RAW shot recovery in Lightroom

This post covers the importance of shooting in RAW format when it comes to trying to recover pictures from badly exposed images using Lightroom, or any other RAW processor for that matter.

RAW shot recovery in Lightroom

In a recent post someone who added a comment remarked that they had not yet set their camera to store RAW images and were still shooting in jpeg.  This got me thinking about the effects of shooting in RAW and why it’s so important to do so. It also reminded me of an image I had taken a few months ago and how I had been able to get quite a decent picture from it.

The background is this. I had been experimenting with taking macro images on my Pentax K5 using a Tamron 90mm f/2.8 lens set to f/32 and using a flash to correctly expose the shot. The purpose behind this, obviously, was to maximize the depth of field in macro pictures. I’d taken a couple of pictures and had gone out again to try some more experimenting. I saw a small spider (probably the same one I’d captured in my original shot!) sitting under some leaves and quickly focused on him. I pressed the shutter and …. no flash. I’d forgotten to turn the flash back on so the shot was useless – or so I thought. A quick glance at the histogram showed me that the image was completely under exposed.

I finished my experimenting and went back inside and imported the shots into Lightroom 4. I was amazed to find that although the image without the flash was under exposed by nearly 5 stops, I could still pull enough detail out to get quite an acceptable picture.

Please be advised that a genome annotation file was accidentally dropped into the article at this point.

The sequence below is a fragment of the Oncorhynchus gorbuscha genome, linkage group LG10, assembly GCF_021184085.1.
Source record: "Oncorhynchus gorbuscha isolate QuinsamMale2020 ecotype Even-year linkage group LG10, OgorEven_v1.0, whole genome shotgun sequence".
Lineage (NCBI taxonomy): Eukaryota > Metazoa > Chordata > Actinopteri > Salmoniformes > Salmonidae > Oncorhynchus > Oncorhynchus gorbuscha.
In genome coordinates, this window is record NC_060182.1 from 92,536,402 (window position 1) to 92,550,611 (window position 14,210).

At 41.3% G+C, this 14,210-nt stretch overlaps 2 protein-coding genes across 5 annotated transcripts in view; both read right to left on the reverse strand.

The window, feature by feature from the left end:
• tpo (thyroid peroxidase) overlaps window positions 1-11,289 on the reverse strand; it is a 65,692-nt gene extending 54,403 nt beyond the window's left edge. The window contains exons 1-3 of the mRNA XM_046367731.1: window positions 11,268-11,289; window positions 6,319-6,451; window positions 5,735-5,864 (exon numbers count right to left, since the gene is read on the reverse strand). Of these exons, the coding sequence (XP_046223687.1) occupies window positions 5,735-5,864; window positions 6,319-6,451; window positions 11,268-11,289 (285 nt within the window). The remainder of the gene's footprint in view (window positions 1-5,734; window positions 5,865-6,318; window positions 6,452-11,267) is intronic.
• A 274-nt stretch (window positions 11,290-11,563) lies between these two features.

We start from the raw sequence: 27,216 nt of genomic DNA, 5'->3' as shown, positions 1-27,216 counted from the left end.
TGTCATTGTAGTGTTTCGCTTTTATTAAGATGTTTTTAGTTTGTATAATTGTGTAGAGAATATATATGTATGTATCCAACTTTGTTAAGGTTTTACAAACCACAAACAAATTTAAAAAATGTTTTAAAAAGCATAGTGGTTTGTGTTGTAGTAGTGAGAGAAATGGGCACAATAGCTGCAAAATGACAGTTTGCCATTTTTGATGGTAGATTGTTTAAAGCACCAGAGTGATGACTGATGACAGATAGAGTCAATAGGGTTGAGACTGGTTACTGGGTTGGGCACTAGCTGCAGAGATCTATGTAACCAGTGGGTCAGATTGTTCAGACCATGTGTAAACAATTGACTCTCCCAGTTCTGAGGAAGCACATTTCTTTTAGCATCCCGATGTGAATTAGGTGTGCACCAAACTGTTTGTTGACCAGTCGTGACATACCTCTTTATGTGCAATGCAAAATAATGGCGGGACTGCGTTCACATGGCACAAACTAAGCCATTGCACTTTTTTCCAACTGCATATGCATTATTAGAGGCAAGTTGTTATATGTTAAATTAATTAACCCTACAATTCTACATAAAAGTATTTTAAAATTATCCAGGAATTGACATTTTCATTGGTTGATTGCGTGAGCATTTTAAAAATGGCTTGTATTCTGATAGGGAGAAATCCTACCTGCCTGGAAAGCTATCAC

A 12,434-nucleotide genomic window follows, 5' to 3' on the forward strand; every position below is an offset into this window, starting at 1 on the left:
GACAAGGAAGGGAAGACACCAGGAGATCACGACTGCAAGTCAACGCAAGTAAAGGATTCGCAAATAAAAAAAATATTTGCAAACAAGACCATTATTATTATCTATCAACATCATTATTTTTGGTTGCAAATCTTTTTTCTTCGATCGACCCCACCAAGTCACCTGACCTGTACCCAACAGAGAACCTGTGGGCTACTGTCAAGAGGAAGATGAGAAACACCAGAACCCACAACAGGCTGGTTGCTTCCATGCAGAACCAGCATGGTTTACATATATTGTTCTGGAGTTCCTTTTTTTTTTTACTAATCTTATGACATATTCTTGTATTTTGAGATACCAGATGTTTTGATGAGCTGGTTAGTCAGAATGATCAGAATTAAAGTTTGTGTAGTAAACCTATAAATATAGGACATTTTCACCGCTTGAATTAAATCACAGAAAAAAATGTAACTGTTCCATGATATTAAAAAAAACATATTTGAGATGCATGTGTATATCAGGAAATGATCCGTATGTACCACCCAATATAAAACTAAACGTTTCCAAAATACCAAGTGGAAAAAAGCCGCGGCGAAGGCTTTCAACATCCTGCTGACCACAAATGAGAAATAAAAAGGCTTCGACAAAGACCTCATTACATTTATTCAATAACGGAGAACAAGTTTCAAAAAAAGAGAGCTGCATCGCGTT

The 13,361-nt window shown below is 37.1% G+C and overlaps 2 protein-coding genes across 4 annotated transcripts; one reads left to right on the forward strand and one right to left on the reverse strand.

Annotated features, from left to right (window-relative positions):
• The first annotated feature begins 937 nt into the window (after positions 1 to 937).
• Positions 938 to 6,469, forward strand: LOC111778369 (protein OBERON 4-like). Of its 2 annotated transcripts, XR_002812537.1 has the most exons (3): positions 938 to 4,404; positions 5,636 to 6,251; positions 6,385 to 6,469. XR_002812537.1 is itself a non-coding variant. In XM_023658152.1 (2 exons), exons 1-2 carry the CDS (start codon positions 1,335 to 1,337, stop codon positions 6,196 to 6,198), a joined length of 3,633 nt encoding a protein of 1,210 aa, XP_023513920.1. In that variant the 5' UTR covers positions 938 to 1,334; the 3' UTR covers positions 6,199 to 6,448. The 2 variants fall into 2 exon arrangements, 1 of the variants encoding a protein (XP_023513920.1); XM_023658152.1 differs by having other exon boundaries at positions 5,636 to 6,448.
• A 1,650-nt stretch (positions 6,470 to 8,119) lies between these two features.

I remembered this sequence of events when I started to think about shooting RAW versus Jpeg, so as an experiment I made a jpeg copy of the original RAW image and applied the same sort of processing I applied to the master RAW image to this jpeg copy. The results of this are shown in the gallery above.

The three images are the three major stages in this process. The original image is the 5 stop under exposed image I originally imported from the camera converted to jpeg. The next image in the sequence is the lightroom 4 processed image recovered from the RAW master and the final image is the lightroom 5 image recovered from the jpeg copy of the master.

I think you will agree there is a remarkable difference in the image quality. Although none of the images is very good  quality (because of the under exposure) there is a noticeable difference in quality between the two processed images. The jpeg processed image is very much noisier, the colours look incorrect and it has virtually no detail in any shadow area. In contrast, although the RAW processed image has noise, it’s a very usable image and you can make out some detail in the recovered shot, especially when compared to the original virtually black master.

Obviously, this is in a sense a manufactured situation and you would always try to get the exposure as close to correct as possible, but I think there are still interesting lessons to learn.

  1. You can nearly always pull something from a shot if you shoot in raw.
  2. The Pentax K5 has an excellent sensor.
  3. Always turn your flash on !

Original shot

  • iso 160
  • f/32
  • 1/125

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